I’m sure the BBC would love to partner in the way ClassicFM does: Classic pay nothing towards those orchestras salaries or costs, and expect broadcast material to be delivered at no cost. In return, a free on-air namecheck and maybe a trailer. It can be great for the orchestras involved, but it’s not the same as spending £20m+ on musicians as the BBC does.

  • Robin Blick says:

    The race to the bottom is now in free fall…

  • Symphony musician says:

    I heard there’s a constitutional reason why the BBC don’t use their orchestras to record more theme and incidental music for BBC TV and radio programmes. It may not be the reason superb musicians joined these orchestras. But if the cuts can’t be averted and a change in this situation would enable the orchestras to record more of those things, thus making them financially cost-effective for the BBC, perhaps it should be considered.

    • Rawgabbit says:

      I’ve heard this too but it could well be wrong. An agreement from a number of years ago where the BBC wouldn’t have a monopoly on recorded TV and film music by salaried musicians, doing it ‘on the cheap’ and undercutting other musicians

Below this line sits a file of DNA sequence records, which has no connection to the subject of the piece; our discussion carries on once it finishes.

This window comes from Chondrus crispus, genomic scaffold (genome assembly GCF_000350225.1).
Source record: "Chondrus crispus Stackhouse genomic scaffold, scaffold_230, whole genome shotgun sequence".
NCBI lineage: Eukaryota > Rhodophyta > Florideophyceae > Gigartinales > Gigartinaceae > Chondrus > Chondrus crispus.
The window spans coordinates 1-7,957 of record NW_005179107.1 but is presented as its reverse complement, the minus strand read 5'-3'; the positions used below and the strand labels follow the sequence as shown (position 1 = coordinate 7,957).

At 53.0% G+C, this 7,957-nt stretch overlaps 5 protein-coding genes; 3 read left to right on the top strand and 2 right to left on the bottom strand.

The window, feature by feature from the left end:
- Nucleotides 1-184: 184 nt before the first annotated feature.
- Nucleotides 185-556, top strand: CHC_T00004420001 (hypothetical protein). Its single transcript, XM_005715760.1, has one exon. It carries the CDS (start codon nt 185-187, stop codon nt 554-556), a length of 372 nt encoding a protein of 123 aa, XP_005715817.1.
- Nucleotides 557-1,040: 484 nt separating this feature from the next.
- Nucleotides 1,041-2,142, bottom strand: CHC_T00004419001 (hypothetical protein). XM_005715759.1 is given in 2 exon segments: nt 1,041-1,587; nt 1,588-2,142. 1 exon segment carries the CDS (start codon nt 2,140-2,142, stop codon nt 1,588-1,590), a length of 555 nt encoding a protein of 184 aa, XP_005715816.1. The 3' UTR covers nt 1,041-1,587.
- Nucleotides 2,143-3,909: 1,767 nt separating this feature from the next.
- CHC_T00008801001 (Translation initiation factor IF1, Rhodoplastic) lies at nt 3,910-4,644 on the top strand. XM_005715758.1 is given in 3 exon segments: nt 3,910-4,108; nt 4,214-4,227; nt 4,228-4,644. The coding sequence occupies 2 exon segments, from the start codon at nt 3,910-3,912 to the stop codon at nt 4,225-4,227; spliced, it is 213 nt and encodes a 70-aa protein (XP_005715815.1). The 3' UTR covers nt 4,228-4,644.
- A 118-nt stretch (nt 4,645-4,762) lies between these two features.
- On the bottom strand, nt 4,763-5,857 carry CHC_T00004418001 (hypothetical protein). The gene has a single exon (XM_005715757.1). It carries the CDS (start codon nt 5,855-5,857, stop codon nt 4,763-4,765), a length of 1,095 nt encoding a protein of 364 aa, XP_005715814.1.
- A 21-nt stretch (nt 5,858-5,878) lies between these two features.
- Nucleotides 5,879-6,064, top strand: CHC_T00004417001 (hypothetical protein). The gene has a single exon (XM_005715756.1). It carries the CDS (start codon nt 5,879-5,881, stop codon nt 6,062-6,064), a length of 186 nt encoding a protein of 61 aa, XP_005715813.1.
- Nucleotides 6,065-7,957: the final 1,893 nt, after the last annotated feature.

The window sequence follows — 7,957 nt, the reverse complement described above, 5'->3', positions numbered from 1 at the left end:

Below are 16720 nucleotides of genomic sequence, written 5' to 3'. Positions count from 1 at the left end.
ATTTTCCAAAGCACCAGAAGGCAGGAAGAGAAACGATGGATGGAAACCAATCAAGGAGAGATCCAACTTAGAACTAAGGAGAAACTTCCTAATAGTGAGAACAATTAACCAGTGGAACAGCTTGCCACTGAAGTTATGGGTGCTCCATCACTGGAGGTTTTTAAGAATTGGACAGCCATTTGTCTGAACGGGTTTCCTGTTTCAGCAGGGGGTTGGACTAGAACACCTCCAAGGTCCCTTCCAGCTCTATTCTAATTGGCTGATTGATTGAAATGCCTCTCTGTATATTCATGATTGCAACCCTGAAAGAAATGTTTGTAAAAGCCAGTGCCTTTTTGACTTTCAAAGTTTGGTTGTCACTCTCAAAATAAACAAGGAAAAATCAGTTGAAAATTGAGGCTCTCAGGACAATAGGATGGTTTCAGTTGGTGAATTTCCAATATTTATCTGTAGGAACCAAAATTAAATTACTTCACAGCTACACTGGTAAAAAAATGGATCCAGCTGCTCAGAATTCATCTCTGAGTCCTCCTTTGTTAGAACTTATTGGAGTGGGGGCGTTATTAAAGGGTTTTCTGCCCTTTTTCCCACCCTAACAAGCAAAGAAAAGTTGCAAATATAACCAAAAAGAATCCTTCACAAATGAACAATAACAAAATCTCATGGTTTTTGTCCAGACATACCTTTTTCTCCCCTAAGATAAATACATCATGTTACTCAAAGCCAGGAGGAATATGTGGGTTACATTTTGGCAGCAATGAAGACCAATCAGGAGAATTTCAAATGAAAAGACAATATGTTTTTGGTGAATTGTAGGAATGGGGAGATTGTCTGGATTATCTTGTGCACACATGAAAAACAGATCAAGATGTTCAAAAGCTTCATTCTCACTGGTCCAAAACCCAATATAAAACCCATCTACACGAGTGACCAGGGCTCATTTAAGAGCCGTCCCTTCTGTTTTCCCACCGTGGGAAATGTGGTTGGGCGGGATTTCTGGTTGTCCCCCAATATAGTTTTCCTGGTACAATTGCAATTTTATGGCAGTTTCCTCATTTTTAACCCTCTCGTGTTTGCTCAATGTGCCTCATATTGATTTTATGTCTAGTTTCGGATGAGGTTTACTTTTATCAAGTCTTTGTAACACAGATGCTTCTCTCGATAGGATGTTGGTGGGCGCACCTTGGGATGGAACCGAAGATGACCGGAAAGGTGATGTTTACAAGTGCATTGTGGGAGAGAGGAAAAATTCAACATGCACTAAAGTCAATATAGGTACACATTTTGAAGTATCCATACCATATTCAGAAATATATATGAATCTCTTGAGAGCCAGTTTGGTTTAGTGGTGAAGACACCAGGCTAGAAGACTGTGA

• AnonymousMuso says:

    Is anybody going to mention the clear conflict of interest that Mr Webb has in this position? He sits on the Board of Governors at the RNCM (and is a Member of the Finance Committee according to their website) and proposes to spend licence fee money on furthering the interests of the RNCM and their students. Crucially, in times of hardship for the BBC, it isn’t clear how these “world leading” proposals would benefit the licence fee payer.

    For years the BBCPO (under Mr Webb’s leadership, if you can call it that…) has been developing their relationship with the RNCM through conducting workshops/masterclasses but this seems to go one step further and sets a dangerous precedent.

    The RNCM have notably not openly condemned Mr Webb’s proposed decimation of classical music in the BBC aside from a joint letter by Conservatoires UK.

    Dare we also mention that the aforementioned individual also has a daughter who is (supposedly) soon to study at the RNCM as an undergraduate?

    Mr Webb is unfit to remain impartial. If he was Gary Lineker he’d be taken off air…

  • Ich bin Ereignis says:

    The euphemisms in this document are worthy of Victor Klemperer’s book, LTI. In other words: treat professional musicians like cattle, exploit aspiring musicians (in fact, students) while presenting it as a “partnership” with a major music school, and of course, most importantly, save as much money as possible. To do this, put in charge a soulless and artistically challenged administrator who will treat these issues from a purely managerial, technocratic perspective. An ability to spout empty rhetoric in an articulate and elegant manner is required for this position, as are callousness and lack of empathy.